Sacramento region home to several hate groups

There are 79 active hate groups in California according to the Southern Poverty Law Center. (August 15, 2017)

There is much discussion about hate groups in the U.S. following the events that occurred in Charlottesville, Virginia, over the weekend.

White supremacists took to the streets in a rally where violence erupted between conflicting groups. One woman died and more than a dozen were injured after a car rammed into a crowd of people. 

President Trump declared Monday, "racism is evil" and said the Justice Department will open a civil rights investigation into the deadly car attack. The aftermath of the rally lives on through social media and is a focus of conversation for many Americans during a particularly politically volatile time in the country.

Hundreds of people gathered in Sacramento Sunday, marching from City Hall to the west steps of the Capitol to stand in solidarity with Charlottesville, declaring a stance against hatred and remembering Heather Heyer, the victim killed in the car attack.

But not everyone in Sacramento is in line with the idea of inclusivity. Unfortunately, the city is home to a number of hate groups. 

According to the Southern Poverty Law Center (SPLC), an organization dedicated to fighting hate and bigotry, there are 917 hate groups currently operating across the U.S. A map created by the SPLC shows that combined, the west side of the country has significantly less hate groups than the east coast, and California is home to the most hate groups in the nation. California is also the most populated state in the U.S.

There are 79 hate groups in the Golden State, with a large number concentrated in Southern California, the Bay Area and the Sacramento region. 

According to the SPLC, the 8 groups in the Sacramento/Stockton area are:

1. Verity Baptist Church: the SPLC categorizes the Sacramento church as an anti-LGBT group. The church's pastor, Roger Jimenez, sparked outrage following his sermon in the aftermath of the Orlando shootings that killed 49 people and injured more than 50 others in 2016. A video of the preacher was uploaded to YouTube the day after the tragedy where he called gay people pedophiles and said he wished the government would put homosexuals in front of a firing squad.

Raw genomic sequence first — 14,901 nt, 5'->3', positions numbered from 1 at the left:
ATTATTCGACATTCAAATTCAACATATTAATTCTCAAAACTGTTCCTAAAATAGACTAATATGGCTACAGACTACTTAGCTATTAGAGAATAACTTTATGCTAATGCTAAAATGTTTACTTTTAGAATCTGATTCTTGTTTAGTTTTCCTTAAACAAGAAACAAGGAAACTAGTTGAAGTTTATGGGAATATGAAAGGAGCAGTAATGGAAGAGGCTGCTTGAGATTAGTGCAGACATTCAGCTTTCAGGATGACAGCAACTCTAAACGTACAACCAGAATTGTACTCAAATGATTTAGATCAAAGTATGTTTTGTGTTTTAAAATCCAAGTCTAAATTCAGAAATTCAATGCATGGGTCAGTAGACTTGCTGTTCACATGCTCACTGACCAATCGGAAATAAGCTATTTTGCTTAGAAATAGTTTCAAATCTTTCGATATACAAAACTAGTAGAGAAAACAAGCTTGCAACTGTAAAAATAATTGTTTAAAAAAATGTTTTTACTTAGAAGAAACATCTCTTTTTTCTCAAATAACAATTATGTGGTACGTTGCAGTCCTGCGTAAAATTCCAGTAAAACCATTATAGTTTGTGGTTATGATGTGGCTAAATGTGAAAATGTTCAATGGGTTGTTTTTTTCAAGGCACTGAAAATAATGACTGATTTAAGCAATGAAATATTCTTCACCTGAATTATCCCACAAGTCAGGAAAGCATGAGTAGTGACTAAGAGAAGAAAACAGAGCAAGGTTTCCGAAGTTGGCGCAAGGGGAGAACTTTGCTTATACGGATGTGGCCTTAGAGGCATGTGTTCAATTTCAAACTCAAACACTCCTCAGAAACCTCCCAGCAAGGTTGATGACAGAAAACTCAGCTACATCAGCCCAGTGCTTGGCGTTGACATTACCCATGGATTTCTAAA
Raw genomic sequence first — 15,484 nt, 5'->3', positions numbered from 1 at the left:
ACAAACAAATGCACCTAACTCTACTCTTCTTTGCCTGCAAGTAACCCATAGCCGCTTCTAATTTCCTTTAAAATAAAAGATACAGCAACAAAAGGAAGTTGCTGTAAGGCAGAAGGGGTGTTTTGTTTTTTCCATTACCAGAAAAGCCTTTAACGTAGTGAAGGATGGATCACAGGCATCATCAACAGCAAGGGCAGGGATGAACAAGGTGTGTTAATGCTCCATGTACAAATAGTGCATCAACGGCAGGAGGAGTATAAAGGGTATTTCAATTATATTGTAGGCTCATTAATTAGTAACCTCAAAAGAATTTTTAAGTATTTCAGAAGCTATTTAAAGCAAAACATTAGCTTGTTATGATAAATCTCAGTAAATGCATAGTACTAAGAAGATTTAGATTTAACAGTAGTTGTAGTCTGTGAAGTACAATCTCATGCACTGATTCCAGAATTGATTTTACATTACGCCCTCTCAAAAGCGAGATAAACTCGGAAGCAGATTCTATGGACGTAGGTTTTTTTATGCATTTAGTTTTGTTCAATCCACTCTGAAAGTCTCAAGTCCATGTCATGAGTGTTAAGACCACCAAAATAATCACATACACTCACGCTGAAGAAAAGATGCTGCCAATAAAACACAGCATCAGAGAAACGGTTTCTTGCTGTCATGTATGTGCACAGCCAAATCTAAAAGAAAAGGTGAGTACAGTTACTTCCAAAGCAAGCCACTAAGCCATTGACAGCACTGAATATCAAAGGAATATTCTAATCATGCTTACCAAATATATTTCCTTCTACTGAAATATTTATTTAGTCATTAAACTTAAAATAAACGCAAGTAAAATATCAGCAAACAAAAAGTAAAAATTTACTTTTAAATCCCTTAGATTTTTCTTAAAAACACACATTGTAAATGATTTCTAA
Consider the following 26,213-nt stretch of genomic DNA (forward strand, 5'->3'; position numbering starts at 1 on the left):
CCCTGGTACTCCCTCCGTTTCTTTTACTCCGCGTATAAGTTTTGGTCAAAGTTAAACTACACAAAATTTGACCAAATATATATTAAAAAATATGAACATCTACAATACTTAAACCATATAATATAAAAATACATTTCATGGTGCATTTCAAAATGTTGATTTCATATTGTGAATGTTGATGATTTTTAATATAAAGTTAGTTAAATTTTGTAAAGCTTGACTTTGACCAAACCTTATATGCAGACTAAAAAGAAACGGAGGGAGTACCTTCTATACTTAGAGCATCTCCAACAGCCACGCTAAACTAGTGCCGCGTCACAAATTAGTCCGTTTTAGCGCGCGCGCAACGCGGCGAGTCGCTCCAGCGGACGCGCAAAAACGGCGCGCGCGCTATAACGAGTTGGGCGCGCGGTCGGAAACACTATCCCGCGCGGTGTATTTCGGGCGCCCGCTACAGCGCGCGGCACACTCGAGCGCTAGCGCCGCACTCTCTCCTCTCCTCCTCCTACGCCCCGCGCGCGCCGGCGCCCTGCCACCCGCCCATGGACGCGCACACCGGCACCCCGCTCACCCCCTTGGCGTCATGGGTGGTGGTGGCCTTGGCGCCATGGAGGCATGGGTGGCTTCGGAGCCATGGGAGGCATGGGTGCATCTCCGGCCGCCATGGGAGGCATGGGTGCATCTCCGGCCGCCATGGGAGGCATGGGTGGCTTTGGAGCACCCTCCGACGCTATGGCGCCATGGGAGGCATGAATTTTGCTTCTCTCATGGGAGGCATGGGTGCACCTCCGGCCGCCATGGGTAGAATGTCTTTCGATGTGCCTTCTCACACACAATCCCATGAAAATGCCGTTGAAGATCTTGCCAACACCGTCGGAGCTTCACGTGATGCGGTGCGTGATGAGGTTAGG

"Are you sad that 50 pedophiles were killed today?" Jimenez asked the church. "Um no. I think that’s great. I think that helps society. I think Orlando, Florida, is a little safer tonight. The tragedy is that more of them didn’t die. The tragedy is I’m kind of upset he didn’t finish the job – because these people are predators. They are abusers."

Jimenez stood by his words following the onslaught of protests and criticism, telling ABC10 that he would "be fine" and "totally okay" with the government killing gay people.

The Verity Baptist Church website states, "We believe that sodomy (homosexuality) is a sin and an abomination before God which God punishes with the death penalty. No sodomite (homosexual) will be allowed to attend or join Verity Baptist Church."

2. Pacific Justice Institute: a non-profit, legal defense organization based in Sacramento which specializes in religious freedom and parental rights. According to Gay and Lesbian Alliance Against Defamation (GLAAD), the PJI's president, Brad Dacus, has a history of defending anti-LGBT cases. In 2013, the PJI launched a website, www.GenderInsanity.com, fighting transgender protections and gay inclusion in Boy Scouts.

In 2009, Dacus compared an LGBT-inclusive curriculum to bullying stating, "Most parents do not want their first through fifth graders bombarded with pro-homosexual messages at school. If LGBT advocates really want to stop name-calling and bullying, they should start with themselves."

PJI takes the stance against the LGBT through their religion-based cases.